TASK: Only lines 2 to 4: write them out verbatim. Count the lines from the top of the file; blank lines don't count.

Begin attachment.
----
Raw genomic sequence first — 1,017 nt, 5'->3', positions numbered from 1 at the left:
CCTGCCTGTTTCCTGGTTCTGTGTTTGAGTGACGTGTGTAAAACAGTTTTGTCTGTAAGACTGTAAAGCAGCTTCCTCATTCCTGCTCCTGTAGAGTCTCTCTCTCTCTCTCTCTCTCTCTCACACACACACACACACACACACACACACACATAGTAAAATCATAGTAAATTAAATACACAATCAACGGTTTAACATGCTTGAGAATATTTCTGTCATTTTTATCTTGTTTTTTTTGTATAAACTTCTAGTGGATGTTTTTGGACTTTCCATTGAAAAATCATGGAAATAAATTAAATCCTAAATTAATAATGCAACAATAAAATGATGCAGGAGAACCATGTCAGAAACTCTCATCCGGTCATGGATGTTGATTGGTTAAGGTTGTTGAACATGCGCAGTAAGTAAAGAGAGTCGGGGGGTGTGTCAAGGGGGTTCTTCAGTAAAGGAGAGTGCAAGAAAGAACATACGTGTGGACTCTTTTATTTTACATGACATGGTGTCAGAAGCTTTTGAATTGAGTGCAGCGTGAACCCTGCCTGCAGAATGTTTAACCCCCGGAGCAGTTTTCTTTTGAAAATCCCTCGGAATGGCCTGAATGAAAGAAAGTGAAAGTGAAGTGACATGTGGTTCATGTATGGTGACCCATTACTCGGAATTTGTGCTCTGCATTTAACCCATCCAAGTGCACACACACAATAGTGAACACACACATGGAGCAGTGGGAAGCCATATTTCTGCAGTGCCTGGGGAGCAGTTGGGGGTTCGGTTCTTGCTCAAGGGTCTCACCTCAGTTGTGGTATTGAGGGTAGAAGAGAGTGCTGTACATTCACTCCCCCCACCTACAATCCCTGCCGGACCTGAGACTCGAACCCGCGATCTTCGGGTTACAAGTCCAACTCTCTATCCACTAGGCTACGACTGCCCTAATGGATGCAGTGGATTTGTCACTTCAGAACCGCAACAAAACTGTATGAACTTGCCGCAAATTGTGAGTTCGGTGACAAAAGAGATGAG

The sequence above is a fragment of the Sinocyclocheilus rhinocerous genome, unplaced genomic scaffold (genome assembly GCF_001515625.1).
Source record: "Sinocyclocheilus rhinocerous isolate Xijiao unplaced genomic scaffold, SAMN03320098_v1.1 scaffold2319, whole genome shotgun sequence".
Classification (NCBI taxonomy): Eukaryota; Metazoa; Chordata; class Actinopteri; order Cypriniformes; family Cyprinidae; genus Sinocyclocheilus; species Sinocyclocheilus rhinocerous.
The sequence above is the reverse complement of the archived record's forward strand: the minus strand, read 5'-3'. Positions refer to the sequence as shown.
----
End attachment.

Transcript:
CCTGCCTGTTTCCTGGTTCTGTGTTTGAGTGACGTGTGTAAAACAGTTTTGTCTGTAAGACTGTAAAGCAGCTTCCTCATTCCTGCTCCTGTAGAGTCTCTCTCTCTCTCTCTCTCTCTCTCACACACACACACACACACACACACACACACATAGTAAAATCATAGTAAATTAAATACACAATCAACGGTTTAACATGCTTGAGAATATTTCTGTCATTTTTATCTTGTTTTTTTTGTATAAACTTCTAGTGGATGTTTTTGGACTTTCCATTGAAAAATCATGGAAATAAATTAAATCCTAAATTAATAATGCAACAATAAAATGATGCAGGAGAACCATGTCAGAAACTCTCATCCGGTCATGGATGTTGATTGGTTAAGGTTGTTGAACATGCGCAGTAAGTAAAGAGAGTCGGGGGGTGTGTCAAGGGGGTTCTTCAGTAAAGGAGAGTGCAAGAAAGAACATACGTGTGGACTCTTTTATTTTACATGACATGGTGTCAGAAGCTTTTGAATTGAGTGCAGCGTGAACCCTGCCTGCAGAATGTTTAACCCCCGGAGCAGTTTTCTTTTGAAAATCCCTCGGAATGGCCTGAATGAAAGAAAGTGAAAGTGAAGTGACATGTGGTTCATGTATGGTGACCCATTACTCGGAATTTGTGCTCTGCATTTAACCCATCCAAGTGCACACACACAATAGTGAACACACACATGGAGCAGTGGGAAGCCATATTTCTGCAGTGCCTGGGGAGCAGTTGGGGGTTCGGTTCTTGCTCAAGGGTCTCACCTCAGTTGTGGTATTGAGGGTAGAAGAGAGTGCTGTACATTCACTCCCCCCACCTACAATCCCTGCCGGACCTGAGACTCGAACCCGCGATCTTCGGGTTACAAGTCCAACTCTCTATCCACTAGGCTACGACTGCCCTAATGGATGCAGTGGATTTGTCACTTCAGAACCGCAACAAAACTGTATGAACTTGCCGCAAATTGTGAGTTCGGTGACAAAAGAGATGAG

The sequence above is a fragment of the Sinocyclocheilus rhinocerous genome, unplaced genomic scaffold (genome assembly GCF_001515625.1).
Source record: "Sinocyclocheilus rhinocerous isolate Xijiao unplaced genomic scaffold, SAMN03320098_v1.1 scaffold2319, whole genome shotgun sequence".